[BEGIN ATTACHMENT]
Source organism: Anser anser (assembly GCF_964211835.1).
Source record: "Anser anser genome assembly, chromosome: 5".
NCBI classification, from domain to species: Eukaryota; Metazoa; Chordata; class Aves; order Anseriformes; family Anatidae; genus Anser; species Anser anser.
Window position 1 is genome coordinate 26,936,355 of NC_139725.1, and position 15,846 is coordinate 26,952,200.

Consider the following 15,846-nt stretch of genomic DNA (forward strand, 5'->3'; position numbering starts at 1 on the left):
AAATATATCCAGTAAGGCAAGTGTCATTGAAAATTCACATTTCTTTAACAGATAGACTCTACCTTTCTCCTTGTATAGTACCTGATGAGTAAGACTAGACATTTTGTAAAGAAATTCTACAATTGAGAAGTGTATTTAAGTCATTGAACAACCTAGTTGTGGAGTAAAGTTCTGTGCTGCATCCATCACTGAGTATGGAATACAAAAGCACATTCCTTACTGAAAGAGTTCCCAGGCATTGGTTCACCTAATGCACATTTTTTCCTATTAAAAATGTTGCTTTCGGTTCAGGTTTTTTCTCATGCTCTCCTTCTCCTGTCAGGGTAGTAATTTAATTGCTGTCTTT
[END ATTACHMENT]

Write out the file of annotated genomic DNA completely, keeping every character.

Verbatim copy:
Source organism: Anser anser (assembly GCF_964211835.1).
Source record: "Anser anser genome assembly, chromosome: 5".
NCBI classification, from domain to species: Eukaryota; Metazoa; Chordata; class Aves; order Anseriformes; family Anatidae; genus Anser; species Anser anser.
Window position 1 is genome coordinate 26,936,355 of NC_139725.1, and position 15,846 is coordinate 26,952,200.

Consider the following 15,846-nt stretch of genomic DNA (forward strand, 5'->3'; position numbering starts at 1 on the left):
AAATATATCCAGTAAGGCAAGTGTCATTGAAAATTCACATTTCTTTAACAGATAGACTCTACCTTTCTCCTTGTATAGTACCTGATGAGTAAGACTAGACATTTTGTAAAGAAATTCTACAATTGAGAAGTGTATTTAAGTCATTGAACAACCTAGTTGTGGAGTAAAGTTCTGTGCTGCATCCATCACTGAGTATGGAATACAAAAGCACATTCCTTACTGAAAGAGTTCCCAGGCATTGGTTCACCTAATGCACATTTTTTCCTATTAAAAATGTTGCTTTCGGTTCAGGTTTTTTCTCATGCTCTCCTTCTCCTGTCAGGGTAGTAATTTAATTGCTGTCTTT